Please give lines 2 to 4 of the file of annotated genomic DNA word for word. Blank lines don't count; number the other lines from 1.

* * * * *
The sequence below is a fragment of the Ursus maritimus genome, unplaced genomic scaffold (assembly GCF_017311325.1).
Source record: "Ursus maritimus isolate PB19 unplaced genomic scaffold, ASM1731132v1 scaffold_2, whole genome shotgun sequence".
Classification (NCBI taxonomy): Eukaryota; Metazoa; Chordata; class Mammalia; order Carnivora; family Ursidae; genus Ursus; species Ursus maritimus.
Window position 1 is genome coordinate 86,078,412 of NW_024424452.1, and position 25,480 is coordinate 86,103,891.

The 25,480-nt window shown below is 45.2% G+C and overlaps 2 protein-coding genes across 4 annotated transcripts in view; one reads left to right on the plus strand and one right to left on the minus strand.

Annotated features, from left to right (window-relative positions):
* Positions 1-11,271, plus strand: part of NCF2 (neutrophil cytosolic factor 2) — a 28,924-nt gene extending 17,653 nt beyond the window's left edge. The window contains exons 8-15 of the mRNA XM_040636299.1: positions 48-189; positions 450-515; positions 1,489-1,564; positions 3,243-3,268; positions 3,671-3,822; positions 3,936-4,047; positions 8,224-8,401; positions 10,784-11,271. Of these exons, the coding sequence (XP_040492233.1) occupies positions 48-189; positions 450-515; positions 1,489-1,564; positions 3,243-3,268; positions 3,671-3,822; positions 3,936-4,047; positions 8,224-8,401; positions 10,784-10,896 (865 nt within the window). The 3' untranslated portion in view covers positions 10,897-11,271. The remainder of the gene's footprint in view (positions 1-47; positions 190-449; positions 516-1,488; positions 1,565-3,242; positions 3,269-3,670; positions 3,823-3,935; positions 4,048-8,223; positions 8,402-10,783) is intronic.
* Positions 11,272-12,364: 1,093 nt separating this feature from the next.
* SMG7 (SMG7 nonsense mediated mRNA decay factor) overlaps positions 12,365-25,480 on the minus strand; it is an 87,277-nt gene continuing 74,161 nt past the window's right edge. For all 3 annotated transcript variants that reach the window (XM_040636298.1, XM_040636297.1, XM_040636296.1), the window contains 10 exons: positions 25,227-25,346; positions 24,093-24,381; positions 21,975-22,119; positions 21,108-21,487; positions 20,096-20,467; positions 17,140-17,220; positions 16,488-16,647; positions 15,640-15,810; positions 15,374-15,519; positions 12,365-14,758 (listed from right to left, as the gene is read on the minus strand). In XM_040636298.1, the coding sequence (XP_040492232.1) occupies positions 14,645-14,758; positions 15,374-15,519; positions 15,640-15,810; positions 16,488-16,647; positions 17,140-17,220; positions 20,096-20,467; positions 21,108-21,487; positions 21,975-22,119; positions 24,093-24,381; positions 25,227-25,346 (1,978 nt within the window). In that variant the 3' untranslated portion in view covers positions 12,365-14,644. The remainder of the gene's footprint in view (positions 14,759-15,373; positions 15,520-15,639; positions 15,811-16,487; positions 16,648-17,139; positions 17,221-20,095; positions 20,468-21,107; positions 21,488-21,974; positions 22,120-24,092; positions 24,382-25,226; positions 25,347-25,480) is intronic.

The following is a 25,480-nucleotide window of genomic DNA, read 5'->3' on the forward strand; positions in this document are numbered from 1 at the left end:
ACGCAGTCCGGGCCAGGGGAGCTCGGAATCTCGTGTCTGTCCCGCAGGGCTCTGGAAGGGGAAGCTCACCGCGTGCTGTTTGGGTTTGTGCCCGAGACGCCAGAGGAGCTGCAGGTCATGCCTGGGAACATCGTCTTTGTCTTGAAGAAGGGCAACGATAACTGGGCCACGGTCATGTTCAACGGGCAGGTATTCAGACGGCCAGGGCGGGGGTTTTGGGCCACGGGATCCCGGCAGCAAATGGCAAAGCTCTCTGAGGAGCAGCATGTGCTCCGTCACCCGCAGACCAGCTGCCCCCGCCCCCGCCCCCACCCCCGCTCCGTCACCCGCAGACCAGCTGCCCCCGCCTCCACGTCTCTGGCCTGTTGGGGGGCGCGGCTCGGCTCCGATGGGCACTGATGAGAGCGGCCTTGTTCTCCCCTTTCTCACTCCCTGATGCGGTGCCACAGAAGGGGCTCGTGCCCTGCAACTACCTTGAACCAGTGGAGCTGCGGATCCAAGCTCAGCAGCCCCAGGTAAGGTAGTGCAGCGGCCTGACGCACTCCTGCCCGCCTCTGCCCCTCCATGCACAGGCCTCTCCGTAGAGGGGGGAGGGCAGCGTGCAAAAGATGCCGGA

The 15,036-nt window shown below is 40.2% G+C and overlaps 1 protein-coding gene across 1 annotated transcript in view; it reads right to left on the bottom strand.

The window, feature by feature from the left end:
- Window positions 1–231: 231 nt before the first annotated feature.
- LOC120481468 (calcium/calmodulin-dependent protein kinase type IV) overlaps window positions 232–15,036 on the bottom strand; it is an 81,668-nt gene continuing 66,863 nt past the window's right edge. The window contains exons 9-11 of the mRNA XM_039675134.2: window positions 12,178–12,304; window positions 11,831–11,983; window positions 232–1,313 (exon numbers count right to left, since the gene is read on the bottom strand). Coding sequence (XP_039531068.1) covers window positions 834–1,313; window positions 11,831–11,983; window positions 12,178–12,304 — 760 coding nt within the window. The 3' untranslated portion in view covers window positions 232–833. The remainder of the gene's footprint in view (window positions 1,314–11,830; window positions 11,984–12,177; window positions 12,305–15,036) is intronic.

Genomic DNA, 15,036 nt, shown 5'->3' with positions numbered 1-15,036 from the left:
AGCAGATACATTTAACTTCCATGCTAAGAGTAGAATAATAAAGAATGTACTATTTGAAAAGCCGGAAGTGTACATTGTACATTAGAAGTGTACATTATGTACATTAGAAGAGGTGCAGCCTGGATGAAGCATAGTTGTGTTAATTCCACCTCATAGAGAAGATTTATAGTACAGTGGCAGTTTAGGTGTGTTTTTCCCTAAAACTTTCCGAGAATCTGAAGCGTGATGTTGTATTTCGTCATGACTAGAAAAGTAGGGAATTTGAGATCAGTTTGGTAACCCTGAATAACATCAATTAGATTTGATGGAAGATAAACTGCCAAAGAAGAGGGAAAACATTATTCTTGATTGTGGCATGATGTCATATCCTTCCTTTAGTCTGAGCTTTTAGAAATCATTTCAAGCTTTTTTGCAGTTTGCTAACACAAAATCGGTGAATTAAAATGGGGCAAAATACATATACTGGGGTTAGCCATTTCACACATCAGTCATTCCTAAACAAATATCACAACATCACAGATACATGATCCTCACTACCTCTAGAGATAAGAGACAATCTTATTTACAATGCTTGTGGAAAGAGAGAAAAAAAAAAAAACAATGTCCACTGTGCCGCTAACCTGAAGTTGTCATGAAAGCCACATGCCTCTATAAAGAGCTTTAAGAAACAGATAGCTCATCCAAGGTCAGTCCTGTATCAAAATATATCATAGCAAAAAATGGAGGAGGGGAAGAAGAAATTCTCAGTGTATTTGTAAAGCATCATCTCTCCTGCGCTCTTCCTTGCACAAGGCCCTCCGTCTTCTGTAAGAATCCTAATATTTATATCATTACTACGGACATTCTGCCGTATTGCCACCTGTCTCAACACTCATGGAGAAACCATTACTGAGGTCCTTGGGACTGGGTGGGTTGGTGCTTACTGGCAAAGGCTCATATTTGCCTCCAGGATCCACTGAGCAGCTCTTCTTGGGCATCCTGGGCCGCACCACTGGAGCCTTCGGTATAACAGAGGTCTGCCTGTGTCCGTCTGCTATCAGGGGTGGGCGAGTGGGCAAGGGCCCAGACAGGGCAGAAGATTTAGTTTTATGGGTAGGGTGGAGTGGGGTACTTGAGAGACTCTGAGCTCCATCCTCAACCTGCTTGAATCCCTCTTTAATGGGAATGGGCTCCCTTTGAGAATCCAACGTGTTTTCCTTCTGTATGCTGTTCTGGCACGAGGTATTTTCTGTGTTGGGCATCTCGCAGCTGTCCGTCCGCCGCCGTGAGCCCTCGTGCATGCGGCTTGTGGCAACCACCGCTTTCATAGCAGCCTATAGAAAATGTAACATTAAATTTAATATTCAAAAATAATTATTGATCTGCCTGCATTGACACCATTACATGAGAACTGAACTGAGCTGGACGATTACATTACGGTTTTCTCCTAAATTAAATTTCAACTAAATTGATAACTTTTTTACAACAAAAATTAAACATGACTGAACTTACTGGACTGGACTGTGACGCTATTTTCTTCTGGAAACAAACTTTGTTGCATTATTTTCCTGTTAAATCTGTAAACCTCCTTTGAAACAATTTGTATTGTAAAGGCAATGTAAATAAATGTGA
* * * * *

Source record: "Ursus maritimus isolate PB19 unplaced genomic scaffold, ASM1731132v1 scaffold_2, whole genome shotgun sequence".
Classification (NCBI taxonomy): Eukaryota; Metazoa; Chordata; class Mammalia; order Carnivora; family Ursidae; genus Ursus; species Ursus maritimus.
Window position 1 is genome coordinate 86,078,412 of NW_024424452.1, and position 25,480 is coordinate 86,103,891.